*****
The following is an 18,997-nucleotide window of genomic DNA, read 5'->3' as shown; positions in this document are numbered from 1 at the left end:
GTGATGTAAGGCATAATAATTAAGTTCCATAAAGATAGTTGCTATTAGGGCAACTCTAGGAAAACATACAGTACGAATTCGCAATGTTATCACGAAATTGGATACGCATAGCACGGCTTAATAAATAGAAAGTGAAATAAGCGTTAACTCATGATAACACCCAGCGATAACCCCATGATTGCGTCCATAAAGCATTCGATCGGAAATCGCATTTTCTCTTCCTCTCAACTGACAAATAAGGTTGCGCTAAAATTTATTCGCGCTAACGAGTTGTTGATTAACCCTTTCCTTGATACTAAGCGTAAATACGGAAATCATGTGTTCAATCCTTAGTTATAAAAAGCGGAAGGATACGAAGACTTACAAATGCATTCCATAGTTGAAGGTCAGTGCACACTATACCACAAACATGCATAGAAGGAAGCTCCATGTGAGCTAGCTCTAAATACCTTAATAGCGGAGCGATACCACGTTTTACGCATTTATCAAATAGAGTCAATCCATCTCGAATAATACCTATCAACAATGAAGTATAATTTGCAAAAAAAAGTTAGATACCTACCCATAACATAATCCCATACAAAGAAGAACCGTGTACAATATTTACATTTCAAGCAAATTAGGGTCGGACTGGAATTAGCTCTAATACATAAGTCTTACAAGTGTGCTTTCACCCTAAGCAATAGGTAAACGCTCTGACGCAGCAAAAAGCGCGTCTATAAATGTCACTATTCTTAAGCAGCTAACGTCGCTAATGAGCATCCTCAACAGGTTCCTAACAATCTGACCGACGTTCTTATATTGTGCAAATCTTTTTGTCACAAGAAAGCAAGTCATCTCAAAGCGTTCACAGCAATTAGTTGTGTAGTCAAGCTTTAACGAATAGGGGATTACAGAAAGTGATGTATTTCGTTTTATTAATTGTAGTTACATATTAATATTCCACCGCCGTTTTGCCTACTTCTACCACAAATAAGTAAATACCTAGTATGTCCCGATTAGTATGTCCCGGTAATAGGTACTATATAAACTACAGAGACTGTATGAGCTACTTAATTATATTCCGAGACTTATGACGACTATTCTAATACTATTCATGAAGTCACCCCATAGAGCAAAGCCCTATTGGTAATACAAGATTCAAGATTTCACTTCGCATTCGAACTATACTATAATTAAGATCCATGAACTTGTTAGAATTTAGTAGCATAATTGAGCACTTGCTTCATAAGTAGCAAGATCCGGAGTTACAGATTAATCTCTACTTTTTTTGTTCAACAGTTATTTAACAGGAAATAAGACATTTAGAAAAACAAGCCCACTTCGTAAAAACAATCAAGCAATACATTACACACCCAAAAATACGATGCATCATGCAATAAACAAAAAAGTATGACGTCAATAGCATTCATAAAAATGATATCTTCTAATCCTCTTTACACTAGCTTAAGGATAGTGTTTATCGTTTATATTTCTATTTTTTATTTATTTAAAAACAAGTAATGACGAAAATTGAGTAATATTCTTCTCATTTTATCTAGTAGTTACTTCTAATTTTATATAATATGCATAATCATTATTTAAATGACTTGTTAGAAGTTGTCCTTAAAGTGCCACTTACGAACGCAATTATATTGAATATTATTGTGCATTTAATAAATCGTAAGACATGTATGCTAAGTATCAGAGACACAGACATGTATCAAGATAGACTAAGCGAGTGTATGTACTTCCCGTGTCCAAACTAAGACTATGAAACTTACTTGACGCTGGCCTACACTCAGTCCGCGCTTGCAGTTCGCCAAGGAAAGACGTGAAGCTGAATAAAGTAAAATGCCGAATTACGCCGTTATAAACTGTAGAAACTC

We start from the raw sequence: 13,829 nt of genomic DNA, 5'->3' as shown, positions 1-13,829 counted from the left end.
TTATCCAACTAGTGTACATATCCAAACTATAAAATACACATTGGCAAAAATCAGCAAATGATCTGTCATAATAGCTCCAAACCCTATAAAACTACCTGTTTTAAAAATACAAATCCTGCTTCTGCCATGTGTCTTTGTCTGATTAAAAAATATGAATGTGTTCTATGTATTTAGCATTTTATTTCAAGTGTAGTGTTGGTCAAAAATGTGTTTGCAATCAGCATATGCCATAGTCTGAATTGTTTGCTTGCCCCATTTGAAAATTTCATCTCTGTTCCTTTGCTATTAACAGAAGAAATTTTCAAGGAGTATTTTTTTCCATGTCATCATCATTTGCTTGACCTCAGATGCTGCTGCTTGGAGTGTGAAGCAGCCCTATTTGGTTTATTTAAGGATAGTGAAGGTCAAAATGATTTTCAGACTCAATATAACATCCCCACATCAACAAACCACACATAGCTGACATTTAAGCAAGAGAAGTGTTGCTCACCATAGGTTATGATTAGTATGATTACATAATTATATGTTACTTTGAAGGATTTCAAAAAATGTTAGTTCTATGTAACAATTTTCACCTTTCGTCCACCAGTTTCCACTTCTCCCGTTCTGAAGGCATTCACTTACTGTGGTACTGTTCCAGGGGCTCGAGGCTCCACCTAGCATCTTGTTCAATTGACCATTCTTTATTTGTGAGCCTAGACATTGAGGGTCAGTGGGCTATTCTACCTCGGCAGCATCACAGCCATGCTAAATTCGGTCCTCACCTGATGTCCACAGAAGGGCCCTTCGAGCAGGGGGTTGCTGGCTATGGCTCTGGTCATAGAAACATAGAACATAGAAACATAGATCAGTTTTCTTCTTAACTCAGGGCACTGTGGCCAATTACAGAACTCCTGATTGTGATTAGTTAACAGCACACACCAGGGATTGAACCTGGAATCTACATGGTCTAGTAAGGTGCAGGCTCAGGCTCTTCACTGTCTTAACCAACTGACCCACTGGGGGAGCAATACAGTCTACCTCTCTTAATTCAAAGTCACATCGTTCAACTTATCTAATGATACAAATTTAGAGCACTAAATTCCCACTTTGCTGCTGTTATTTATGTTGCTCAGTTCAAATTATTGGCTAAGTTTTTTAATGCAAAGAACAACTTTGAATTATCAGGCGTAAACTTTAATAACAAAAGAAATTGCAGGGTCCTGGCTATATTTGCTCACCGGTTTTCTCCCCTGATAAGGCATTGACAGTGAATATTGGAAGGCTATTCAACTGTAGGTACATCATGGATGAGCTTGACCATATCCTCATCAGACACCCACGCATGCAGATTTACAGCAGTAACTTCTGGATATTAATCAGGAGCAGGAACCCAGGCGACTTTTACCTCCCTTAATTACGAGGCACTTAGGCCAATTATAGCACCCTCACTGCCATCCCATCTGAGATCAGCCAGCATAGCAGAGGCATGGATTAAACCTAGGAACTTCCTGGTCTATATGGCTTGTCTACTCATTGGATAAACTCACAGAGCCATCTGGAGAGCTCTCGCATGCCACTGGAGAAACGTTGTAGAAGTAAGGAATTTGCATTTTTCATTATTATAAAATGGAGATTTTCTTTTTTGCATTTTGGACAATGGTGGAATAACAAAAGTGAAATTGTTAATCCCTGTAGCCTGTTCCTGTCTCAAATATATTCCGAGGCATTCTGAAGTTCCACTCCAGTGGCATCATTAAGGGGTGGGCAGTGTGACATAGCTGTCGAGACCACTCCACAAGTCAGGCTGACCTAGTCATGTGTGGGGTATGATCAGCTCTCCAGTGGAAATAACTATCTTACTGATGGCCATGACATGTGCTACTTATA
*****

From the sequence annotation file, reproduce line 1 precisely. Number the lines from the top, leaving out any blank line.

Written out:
The following is an 18,997-nucleotide window of genomic DNA, read 5'->3' as shown; positions in this document are numbered from 1 at the left end: